The book and poet who have been my vademecum ever since student days and whose rediscovery by members of the Sphere was what first made me aware of this site. The volume also has the teasing pleasure of being wrapped in a dustjacket designed by the 'spy novelist-to-be', Len Deighton. This may at first sight seem to be a collection of light verse whimsy but lying behind the easy wit and deft constructions is a breadth of culture and a warm and humane intelligence - exactly the person that Richard Lister turned out to be when I met with him, aged 97, this year. His poetry gently mocks guilt without losing human regret ('The Idle Demon'), relishes life without losing sight of its evanescence ('The Gardens of the Morning') - and bears its reflections with civilising humour ('The Owlet and the Gamekeeper', 'Before the Ball'). Even its rare moments of anger are touched by wry good nature ('The Old Peasant') and its flashes of hurt ('Three Triolets') are bared with touching humility. He evokes the natural world with a sympathy which retains a proper sense of its contrasts with the human ('The Robin', 'The Snail') and dwells on human destiny with a shrewd awareness of history and with lyricism ('Pinkerfly', 'The Troubadour', 'Freedom's Mansion'). He makes me smile, renews my faith in the happiness of life and makes me reach, as he does, for other works of art - music, pictures and books.
Thanks to the Sphere's rediscovery of him the volume has now become a bit pricey - but worth every penny or cent at http://www.amazon.co.uk/The-idle-dem.../dp/B0000CK4SD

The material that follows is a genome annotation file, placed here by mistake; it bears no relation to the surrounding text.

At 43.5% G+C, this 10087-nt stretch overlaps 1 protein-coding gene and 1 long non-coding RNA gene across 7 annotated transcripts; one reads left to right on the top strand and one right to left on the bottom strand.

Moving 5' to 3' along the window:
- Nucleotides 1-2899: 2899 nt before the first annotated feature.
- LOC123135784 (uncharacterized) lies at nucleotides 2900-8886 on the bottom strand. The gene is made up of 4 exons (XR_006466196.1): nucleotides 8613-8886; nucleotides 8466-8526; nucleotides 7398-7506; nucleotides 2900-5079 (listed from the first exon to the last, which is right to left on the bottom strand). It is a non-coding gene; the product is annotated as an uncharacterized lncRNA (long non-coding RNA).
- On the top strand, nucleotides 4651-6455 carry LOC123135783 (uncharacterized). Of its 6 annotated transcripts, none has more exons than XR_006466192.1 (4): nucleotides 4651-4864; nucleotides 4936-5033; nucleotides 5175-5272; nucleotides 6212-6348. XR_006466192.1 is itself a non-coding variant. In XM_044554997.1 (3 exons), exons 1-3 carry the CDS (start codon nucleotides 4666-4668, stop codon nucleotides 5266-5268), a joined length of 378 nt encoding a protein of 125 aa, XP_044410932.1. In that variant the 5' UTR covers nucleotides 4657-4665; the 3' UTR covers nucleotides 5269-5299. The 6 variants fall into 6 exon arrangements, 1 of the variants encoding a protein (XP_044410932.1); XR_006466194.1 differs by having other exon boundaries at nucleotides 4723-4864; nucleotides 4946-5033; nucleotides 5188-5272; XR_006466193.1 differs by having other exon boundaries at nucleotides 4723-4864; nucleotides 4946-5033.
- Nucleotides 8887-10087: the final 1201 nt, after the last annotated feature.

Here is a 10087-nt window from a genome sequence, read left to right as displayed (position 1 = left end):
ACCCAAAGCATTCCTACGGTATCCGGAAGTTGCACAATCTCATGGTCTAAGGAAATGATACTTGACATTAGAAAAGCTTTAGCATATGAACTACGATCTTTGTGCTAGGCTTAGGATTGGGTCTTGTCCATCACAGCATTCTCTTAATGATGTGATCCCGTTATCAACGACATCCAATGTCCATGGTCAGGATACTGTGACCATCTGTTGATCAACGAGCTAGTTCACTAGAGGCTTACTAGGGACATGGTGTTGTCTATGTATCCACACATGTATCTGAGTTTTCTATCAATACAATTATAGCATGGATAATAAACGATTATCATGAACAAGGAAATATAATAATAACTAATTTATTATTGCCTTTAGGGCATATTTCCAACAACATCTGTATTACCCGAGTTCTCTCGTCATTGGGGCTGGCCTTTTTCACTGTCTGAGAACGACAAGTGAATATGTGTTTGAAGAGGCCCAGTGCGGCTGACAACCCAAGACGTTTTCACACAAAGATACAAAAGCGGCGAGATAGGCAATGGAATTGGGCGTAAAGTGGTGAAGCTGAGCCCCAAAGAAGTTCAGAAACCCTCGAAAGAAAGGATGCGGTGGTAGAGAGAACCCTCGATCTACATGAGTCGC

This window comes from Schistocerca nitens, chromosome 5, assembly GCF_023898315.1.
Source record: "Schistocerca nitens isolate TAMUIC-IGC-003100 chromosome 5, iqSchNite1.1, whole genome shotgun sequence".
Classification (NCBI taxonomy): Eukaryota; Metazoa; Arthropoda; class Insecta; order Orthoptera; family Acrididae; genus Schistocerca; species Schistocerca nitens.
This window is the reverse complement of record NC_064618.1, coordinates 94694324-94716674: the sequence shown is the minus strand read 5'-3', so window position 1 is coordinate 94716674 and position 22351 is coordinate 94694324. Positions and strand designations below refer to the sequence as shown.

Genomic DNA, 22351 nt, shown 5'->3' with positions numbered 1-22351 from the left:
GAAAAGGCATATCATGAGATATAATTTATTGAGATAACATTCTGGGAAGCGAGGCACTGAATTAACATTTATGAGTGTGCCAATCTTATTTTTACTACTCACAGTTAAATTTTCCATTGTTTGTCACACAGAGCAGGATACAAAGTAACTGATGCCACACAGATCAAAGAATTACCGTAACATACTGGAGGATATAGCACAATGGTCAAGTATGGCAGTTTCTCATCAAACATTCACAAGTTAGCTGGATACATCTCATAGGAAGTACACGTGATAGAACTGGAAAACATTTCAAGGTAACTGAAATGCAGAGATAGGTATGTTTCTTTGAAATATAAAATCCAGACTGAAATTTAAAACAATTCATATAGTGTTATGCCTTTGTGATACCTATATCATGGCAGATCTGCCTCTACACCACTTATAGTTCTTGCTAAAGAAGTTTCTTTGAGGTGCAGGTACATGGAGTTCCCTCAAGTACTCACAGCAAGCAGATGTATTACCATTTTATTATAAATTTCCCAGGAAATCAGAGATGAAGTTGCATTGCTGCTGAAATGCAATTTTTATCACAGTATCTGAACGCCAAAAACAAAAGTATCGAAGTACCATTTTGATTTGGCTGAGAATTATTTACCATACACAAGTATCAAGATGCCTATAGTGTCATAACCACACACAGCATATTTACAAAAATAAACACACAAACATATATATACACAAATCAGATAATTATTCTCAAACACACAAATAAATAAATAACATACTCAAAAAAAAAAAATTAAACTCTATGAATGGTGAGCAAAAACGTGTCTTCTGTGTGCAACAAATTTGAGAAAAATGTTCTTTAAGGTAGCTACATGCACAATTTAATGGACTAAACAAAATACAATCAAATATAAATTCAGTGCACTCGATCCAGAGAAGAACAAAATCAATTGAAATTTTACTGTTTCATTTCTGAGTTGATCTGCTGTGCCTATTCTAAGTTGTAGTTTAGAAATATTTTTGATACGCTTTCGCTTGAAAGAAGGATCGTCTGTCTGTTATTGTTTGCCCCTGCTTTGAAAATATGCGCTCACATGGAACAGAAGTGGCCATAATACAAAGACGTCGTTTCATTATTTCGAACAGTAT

The Idle Demon by R P Lister
Well, all I can say is "Ditto" to Nigel's post, above; I couldn't put it any better (probably not even as eloquently as Nigel has!)
I also met Richard this year and my copy of 'The Idle Demon' is signed by the great man himself.
I've a feeling that it will make the thread more interesting if we exclude Collected Poems. What do people think? I mean, I'm uncertain between North of Boston and New Hampshire; if I choose the Collected, then I've got both, plus all the others...
Just a thought - but obviously it's not my thread so I don't get to choose the rules.
The potential interest in the thread for me is to deal with the poetry book as a form. It's something I think most of us ignore. I'm impressed that Gregory has two favorite Frost books. I can name most of the titles of Frost's books but for the most part I have no idea which poems are in which.
Possibly a subject for a different thread: I think most books are really collecteds or selecteds, the poet pulling together her (best) work since the last book. Very few poetry books are composed as books. The exceptions that come to mind are light verse and stuff by very minor poets.
I agree that this is very much more interesting if 'collected', 'selected' and 'complete' are all excluded.
Interesting to claim that only writers of light verse compose their works as books. Perhaps that should give pause to those who would down-grade their work? In any case, I'm not so sure that the contention is true. I could certainly nominate one rather than the rest of Larkin's books (I'm not about to) and I can think of other distinguished examples including Eliot, Dylan Thomas and, of course if he was admissable (which as he was writing in Scots he is not) MacDiarmid.
Over to the thread's originator on this one.